But I did it, because I realized that without it, if I didn’t make that small sacrifice, I might end up sacrificing a million things more.

I would sacrifice my sanity, my relationships, my job. I would sacrifice my future career. I may, in the end, have sacrificed my life.

All at the altar of not giving up my independence.

Is it worth it? Would it have been worth it?

I don’t know man, the fear was…so intense.

In fact, my poem for last Thursday (the day I checked in), reads

Fear

Seeping in through all the cracks 
Filtering into every thought 
Polluting the very soul until 

Until it's all cracked, creased with dirt.

That’s it, that’s the poem. Just four lines, pretty clichéd, but honest.

And this is the part where I remind you that if you donate at least $15 to one of the charities that I’ll list below (note the addition!), you can get your very own selection of poems from this month! Including very many Hospital Poems.

Please email me or comment here with questions or to know more/suggest organizations! Love to hear from y’all.

Poem a Day Challenge: August 2019

For a rundown/”too long; didn’t read” breakdown, jump to the bullet points at the end of this post!

I’ve always been a poet as much as I was a novelist or an essayist; in fact, sometimes I was even more of a poet than anything else.

“Was” being the operative word here. Since graduating college in May 2015, I’ve found myself writing less and less poetry and more and more prose. Which is fine! In that time, I’ve written three whole novels, crafting numerous drafts of each one and doing my best to perfect them. I’ve written essays and articles for my blog, other blogs, websites, newspapers.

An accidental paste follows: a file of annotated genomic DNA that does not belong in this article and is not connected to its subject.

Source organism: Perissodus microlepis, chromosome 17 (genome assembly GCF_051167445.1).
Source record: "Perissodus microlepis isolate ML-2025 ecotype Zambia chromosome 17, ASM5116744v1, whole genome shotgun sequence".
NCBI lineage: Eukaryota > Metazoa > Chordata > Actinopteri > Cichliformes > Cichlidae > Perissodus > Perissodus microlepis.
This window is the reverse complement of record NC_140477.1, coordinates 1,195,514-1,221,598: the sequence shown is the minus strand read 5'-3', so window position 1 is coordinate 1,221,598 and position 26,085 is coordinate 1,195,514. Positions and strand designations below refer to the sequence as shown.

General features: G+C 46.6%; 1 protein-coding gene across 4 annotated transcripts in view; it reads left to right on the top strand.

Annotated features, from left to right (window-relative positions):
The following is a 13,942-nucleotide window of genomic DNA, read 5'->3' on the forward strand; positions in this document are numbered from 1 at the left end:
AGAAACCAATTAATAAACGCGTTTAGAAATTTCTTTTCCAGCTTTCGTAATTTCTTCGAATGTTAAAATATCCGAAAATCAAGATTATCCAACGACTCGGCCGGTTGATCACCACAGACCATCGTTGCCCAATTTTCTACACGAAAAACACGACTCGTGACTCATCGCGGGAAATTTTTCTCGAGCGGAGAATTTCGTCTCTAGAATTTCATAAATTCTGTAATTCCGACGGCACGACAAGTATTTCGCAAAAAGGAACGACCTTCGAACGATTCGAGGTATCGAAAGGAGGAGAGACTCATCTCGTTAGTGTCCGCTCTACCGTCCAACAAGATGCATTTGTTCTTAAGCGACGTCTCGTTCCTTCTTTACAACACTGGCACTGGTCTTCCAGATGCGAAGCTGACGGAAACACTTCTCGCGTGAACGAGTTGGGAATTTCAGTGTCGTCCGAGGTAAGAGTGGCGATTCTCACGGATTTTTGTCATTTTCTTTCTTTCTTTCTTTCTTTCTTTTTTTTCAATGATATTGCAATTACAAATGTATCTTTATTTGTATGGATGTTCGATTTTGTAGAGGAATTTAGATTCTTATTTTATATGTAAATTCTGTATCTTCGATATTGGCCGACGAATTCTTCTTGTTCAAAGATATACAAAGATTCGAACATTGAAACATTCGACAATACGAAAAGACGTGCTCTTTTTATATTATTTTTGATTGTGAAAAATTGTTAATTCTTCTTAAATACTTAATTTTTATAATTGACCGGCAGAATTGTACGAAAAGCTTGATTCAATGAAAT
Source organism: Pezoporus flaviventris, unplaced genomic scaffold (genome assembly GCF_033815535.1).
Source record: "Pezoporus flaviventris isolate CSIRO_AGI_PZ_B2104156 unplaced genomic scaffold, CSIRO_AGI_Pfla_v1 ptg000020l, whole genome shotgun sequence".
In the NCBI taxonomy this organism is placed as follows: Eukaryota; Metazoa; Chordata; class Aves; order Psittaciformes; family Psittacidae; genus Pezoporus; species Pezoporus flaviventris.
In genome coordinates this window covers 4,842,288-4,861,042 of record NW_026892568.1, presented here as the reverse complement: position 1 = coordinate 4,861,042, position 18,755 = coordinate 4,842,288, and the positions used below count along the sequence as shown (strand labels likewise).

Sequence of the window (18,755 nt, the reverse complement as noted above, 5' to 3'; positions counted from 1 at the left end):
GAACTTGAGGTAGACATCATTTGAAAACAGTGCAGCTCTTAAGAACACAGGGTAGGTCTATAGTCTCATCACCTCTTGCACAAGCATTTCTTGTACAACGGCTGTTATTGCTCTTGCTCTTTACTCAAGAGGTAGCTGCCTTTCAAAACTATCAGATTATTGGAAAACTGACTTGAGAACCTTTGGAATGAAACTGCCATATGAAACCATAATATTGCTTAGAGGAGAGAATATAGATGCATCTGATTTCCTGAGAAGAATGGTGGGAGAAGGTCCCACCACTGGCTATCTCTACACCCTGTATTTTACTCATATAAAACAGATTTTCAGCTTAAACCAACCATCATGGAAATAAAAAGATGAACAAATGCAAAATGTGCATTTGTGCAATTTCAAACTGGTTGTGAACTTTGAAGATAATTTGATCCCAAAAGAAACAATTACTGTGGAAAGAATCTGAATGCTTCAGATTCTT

But I haven’t written poetry.

And this month, I want to change that.

Every day this month, the goal is to write one poem. It could be a three-line free-verse about the sunset or a whole sestina about deep and complicated feelings or anything in between. I just want to get back into the habit of writing poetry, of viewing the world through that lens.

I think it made me a better prose writer, and honestly it made me happier in general when I was looking for the beauty, the music and poetry in everything from the mundane to the glorious.

(As a side note, I also want to read more poetry going forward, so if you have suggestions of amazing poets, PLEASE leave their names in the comments or email me!)